Body Mass Index (BMI) is a dated, biased measure that doesn’t account for several factors, such as body composition, ethnicity, race, gender, and age. 


Despite being a flawed measure, BMI is widely used today in the medical community because it is an inexpensive and quick method for analyzing potential health status and outcomes.

Lowers Heart Disease Risk

Eating raisins has also been shown to potentially lower your risk for heart disease.

Supports Gut Microbiome

The dietary fiber found in raisins is both soluble and insoluble, and includes prebiotics, such as inulin. These prebiotics help support the growth of "good" bacteria in the gut, which can help lower cholesterol, improve metabolism, and immune system function.

Provides Quick Energy

Endurance athletes need fuel in the form of carbohydrates during long training sessions and races. Many turn to sports chews and gels, but raisins can work just as well. One small study showed they were as effective as special sports jelly beans in improving athletic performance during moderate to high-intensity exercise.

Improves Dental Health

Some of the nutrients in raisins, including oleanolic acid, linoleic acid, and linolenic acid, have antimicrobial properties that can fight the bacteria that cause dental problems, such as cavities and gum disease.


Allergy to both raisins and grapes is very rare, but occasional cases have been reported in the medical literature.

Adverse Effects

Because raisins are rich in fiber, they can cause digestive discomfort in people who are sensitive to fiber (or who aren't used to eating large amounts of it). Raisins are also a choking hazard for kids under 4 years.


Typically, you'll find dark, seedless raisins for sale. These are made from seedless red or purple grapes. You can also buy golden raisins, also called sultanas. Occasionally you may also find seeded raisins, which do have more fiber than seedless varieties.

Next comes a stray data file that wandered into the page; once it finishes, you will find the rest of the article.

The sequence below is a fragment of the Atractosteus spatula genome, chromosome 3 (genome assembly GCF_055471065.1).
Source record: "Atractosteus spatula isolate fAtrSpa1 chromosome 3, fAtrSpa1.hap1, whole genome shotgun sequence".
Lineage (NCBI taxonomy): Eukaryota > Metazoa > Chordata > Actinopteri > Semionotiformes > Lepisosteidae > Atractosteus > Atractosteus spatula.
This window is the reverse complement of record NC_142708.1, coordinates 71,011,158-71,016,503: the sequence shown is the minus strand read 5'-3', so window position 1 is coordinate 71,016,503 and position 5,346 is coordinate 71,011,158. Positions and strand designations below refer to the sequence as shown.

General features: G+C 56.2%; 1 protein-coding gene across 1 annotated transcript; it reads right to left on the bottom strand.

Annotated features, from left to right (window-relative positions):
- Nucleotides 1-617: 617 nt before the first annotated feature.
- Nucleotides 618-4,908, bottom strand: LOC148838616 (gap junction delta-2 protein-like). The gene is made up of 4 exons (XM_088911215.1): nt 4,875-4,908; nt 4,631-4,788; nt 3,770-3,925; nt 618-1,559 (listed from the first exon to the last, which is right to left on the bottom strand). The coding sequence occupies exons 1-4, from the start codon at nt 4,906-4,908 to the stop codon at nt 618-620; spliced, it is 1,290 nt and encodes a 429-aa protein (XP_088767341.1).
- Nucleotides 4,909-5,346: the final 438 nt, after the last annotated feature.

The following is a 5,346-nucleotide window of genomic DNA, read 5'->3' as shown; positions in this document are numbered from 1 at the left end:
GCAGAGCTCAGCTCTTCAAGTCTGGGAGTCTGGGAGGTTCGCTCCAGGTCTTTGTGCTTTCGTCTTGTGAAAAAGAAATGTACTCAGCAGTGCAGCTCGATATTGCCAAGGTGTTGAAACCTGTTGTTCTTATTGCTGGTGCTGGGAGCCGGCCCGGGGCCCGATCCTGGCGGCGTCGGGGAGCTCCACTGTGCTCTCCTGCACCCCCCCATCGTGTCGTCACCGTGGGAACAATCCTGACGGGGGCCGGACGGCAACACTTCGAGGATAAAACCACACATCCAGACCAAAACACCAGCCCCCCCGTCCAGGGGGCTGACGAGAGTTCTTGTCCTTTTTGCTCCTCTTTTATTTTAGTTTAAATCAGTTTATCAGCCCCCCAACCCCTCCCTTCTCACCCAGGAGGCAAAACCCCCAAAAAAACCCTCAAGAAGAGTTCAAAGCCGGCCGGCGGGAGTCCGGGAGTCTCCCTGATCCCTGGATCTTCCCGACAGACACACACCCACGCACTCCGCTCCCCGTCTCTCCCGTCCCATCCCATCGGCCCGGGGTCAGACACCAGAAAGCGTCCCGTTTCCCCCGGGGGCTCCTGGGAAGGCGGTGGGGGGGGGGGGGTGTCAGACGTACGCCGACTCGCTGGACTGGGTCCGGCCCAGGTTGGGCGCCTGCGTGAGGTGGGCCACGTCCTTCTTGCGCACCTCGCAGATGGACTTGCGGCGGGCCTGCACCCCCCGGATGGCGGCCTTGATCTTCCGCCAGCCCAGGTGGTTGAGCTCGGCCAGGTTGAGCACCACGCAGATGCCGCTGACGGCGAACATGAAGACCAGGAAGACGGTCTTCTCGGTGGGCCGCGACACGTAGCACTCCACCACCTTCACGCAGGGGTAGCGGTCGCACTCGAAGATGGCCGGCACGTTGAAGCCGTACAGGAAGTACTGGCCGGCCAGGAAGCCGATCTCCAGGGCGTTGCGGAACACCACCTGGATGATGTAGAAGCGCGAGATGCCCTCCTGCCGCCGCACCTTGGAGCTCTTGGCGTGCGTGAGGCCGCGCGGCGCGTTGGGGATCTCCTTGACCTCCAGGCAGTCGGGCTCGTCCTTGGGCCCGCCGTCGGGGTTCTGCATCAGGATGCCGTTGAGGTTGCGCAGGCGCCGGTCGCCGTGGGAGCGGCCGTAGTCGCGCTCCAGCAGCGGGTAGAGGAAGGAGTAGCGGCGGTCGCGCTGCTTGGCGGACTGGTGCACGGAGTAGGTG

Currants are often sold dried and can look like small raisins, but they are made from a different fruit. Craisins are branded, dried cranberries that usually have added sweeteners; they are not made from grapes and aren't the same as raisins.

Storage and Food Safety

Like other dried fruits, raisins are shelf-stable, which makes them easier to store and transport than some other fresh fruits that require refrigeration. You can keep them in an airtight container in a cool, dark place for about a month. After that, they will last longer if stored in the refrigerator.

How to Prepare

Raisins are common in baked goods, cereals, and trail mixes. You can also use them to top a salad or to add a touch of sweetness and texture to savory dishes, like rice pilafs and other grain-based preparations. Look for unsweetened raisins to reduce the sugar content in your dishes.

9 Sources
Verywell Fit uses only high-quality sources, including peer-reviewed studies, to support the facts within our articles. Read our editorial process to learn more about how we fact-check and keep our content accurate, reliable, and trustworthy.
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By Laura Dolson
Laura Dolson is a health and food writer who develops low-carb and gluten-free recipes for home cooks.